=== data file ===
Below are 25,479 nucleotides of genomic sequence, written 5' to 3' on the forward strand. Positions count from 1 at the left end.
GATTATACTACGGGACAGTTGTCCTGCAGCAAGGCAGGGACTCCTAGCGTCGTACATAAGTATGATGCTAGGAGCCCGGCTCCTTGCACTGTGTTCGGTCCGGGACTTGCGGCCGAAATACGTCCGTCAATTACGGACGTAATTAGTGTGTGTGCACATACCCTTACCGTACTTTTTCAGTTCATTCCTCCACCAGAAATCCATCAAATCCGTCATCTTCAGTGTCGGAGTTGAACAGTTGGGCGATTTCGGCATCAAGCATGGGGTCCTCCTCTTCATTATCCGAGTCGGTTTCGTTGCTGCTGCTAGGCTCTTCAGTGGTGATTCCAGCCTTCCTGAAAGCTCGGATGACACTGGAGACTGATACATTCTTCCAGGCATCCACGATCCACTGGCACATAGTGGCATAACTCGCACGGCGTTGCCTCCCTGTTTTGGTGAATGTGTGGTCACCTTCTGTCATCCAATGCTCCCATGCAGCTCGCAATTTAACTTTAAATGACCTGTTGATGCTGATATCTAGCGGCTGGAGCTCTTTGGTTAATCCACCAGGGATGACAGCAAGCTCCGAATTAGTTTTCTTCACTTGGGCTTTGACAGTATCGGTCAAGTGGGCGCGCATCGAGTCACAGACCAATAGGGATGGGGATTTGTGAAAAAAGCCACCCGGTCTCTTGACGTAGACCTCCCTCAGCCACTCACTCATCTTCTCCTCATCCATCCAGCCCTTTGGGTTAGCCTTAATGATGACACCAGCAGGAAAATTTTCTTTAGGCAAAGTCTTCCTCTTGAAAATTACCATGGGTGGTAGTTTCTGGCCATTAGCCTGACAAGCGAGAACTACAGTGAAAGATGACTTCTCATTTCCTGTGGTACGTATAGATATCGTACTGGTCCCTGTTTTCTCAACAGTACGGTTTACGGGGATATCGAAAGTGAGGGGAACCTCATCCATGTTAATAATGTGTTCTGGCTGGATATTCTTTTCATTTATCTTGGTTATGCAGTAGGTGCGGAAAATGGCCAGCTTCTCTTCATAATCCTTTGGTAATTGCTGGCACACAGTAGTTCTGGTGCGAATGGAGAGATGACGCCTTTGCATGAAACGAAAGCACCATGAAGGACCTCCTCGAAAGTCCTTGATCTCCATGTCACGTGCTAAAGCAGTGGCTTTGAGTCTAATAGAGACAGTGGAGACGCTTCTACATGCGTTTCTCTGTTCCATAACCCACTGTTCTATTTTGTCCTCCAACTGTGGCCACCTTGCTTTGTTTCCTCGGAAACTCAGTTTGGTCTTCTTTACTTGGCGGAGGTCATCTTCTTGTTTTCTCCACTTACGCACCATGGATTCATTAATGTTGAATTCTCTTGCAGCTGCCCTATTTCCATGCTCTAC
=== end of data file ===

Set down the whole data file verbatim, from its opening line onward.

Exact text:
Below are 25,479 nucleotides of genomic sequence, written 5' to 3' on the forward strand. Positions count from 1 at the left end.
GATTATACTACGGGACAGTTGTCCTGCAGCAAGGCAGGGACTCCTAGCGTCGTACATAAGTATGATGCTAGGAGCCCGGCTCCTTGCACTGTGTTCGGTCCGGGACTTGCGGCCGAAATACGTCCGTCAATTACGGACGTAATTAGTGTGTGTGCACATACCCTTACCGTACTTTTTCAGTTCATTCCTCCACCAGAAATCCATCAAATCCGTCATCTTCAGTGTCGGAGTTGAACAGTTGGGCGATTTCGGCATCAAGCATGGGGTCCTCCTCTTCATTATCCGAGTCGGTTTCGTTGCTGCTGCTAGGCTCTTCAGTGGTGATTCCAGCCTTCCTGAAAGCTCGGATGACACTGGAGACTGATACATTCTTCCAGGCATCCACGATCCACTGGCACATAGTGGCATAACTCGCACGGCGTTGCCTCCCTGTTTTGGTGAATGTGTGGTCACCTTCTGTCATCCAATGCTCCCATGCAGCTCGCAATTTAACTTTAAATGACCTGTTGATGCTGATATCTAGCGGCTGGAGCTCTTTGGTTAATCCACCAGGGATGACAGCAAGCTCCGAATTAGTTTTCTTCACTTGGGCTTTGACAGTATCGGTCAAGTGGGCGCGCATCGAGTCACAGACCAATAGGGATGGGGATTTGTGAAAAAAGCCACCCGGTCTCTTGACGTAGACCTCCCTCAGCCACTCACTCATCTTCTCCTCATCCATCCAGCCCTTTGGGTTAGCCTTAATGATGACACCAGCAGGAAAATTTTCTTTAGGCAAAGTCTTCCTCTTGAAAATTACCATGGGTGGTAGTTTCTGGCCATTAGCCTGACAAGCGAGAACTACAGTGAAAGATGACTTCTCATTTCCTGTGGTACGTATAGATATCGTACTGGTCCCTGTTTTCTCAACAGTACGGTTTACGGGGATATCGAAAGTGAGGGGAACCTCATCCATGTTAATAATGTGTTCTGGCTGGATATTCTTTTCATTTATCTTGGTTATGCAGTAGGTGCGGAAAATGGCCAGCTTCTCTTCATAATCCTTTGGTAATTGCTGGCACACAGTAGTTCTGGTGCGAATGGAGAGATGACGCCTTTGCATGAAACGAAAGCACCATGAAGGACCTCCTCGAAAGTCCTTGATCTCCATGTCACGTGCTAAAGCAGTGGCTTTGAGTCTAATAGAGACAGTGGAGACGCTTCTACATGCGTTTCTCTGTTCCATAACCCACTGTTCTATTTTGTCCTCCAACTGTGGCCACCTTGCTTTGTTTCCTCGGAAACTCAGTTTGGTCTTCTTTACTTGGCGGAGGTCATCTTCTTGTTTTCTCCACTTACGCACCATGGATTCATTAATGTTGAATTCTCTTGCAGCTGCCCTATTTCCATGCTCTAC